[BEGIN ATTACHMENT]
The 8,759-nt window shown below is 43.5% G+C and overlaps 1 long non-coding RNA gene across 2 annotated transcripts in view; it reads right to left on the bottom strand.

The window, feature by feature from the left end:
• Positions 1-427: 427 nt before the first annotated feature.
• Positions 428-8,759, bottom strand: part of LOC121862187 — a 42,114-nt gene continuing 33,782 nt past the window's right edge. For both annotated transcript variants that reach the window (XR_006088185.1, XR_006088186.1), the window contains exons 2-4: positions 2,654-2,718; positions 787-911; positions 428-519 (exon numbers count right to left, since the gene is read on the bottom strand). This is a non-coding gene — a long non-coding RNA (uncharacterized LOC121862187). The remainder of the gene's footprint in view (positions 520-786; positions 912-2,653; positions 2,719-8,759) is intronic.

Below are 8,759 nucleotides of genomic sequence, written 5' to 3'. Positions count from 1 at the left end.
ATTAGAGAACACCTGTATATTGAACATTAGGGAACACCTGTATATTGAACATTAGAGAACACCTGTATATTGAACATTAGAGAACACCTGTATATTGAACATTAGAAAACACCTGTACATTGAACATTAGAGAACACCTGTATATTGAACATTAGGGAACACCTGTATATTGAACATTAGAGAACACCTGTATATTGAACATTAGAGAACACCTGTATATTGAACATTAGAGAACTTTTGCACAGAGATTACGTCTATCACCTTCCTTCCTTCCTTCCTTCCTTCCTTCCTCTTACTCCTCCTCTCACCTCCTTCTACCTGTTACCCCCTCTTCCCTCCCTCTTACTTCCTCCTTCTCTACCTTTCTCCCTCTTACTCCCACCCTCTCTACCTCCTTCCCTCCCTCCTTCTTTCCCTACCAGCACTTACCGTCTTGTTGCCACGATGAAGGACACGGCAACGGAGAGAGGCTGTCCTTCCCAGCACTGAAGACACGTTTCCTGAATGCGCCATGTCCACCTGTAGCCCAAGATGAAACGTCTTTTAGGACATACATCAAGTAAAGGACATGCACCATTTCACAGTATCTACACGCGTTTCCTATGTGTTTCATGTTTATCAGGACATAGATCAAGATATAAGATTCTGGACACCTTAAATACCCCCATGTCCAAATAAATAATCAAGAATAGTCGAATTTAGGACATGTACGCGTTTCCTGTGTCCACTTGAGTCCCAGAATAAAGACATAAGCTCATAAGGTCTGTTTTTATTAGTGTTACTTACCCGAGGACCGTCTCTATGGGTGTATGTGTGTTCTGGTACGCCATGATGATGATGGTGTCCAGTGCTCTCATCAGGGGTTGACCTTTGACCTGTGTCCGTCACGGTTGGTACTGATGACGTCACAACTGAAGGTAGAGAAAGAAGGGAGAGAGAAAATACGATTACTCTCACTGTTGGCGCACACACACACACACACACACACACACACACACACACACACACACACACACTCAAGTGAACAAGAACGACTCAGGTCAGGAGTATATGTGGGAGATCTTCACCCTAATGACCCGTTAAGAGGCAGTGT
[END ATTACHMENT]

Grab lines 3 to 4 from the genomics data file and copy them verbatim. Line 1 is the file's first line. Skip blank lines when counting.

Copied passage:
• Positions 1-427: 427 nt before the first annotated feature.
• Positions 428-8,759, bottom strand: part of LOC121862187 — a 42,114-nt gene continuing 33,782 nt past the window's right edge. For both annotated transcript variants that reach the window (XR_006088185.1, XR_006088186.1), the window contains exons 2-4: positions 2,654-2,718; positions 787-911; positions 428-519 (exon numbers count right to left, since the gene is read on the bottom strand). This is a non-coding gene — a long non-coding RNA (uncharacterized LOC121862187). The remainder of the gene's footprint in view (positions 520-786; positions 912-2,653; positions 2,719-8,759) is intronic.